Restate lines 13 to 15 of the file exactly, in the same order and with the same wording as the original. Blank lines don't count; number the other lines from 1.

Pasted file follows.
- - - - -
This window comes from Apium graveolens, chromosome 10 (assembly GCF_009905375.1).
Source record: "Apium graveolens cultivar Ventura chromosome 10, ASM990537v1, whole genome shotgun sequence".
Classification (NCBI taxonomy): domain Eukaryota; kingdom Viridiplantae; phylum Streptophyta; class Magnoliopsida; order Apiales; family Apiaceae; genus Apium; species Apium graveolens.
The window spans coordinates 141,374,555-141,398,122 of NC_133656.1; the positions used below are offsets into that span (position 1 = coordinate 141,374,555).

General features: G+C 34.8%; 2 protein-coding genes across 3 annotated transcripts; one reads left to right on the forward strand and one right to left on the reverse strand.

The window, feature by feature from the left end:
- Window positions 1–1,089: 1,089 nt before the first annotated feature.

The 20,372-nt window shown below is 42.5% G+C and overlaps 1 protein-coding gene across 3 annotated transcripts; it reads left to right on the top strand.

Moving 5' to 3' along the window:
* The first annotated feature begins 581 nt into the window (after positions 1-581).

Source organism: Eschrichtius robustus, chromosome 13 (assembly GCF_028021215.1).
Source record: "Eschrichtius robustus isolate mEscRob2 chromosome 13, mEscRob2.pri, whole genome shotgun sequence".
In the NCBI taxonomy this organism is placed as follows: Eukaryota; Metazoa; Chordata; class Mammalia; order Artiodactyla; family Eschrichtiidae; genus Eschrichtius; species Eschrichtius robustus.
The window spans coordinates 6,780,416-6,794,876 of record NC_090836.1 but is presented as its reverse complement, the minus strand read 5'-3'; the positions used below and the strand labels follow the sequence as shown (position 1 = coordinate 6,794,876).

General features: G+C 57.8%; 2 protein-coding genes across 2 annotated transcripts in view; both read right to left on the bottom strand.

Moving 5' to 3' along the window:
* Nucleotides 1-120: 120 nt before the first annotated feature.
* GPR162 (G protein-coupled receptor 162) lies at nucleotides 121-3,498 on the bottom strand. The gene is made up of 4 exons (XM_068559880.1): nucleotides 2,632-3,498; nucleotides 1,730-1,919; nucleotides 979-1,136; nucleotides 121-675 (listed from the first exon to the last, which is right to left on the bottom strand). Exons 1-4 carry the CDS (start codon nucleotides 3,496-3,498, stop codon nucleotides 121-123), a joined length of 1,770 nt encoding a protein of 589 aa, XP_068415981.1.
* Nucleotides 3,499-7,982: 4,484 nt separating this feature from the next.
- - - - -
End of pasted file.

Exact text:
In the NCBI taxonomy this organism is placed as follows: Eukaryota; Metazoa; Chordata; class Mammalia; order Artiodactyla; family Eschrichtiidae; genus Eschrichtius; species Eschrichtius robustus.
The window spans coordinates 6,780,416-6,794,876 of record NC_090836.1 but is presented as its reverse complement, the minus strand read 5'-3'; the positions used below and the strand labels follow the sequence as shown (position 1 = coordinate 6,794,876).

General features: G+C 57.8%; 2 protein-coding genes across 2 annotated transcripts in view; both read right to left on the bottom strand.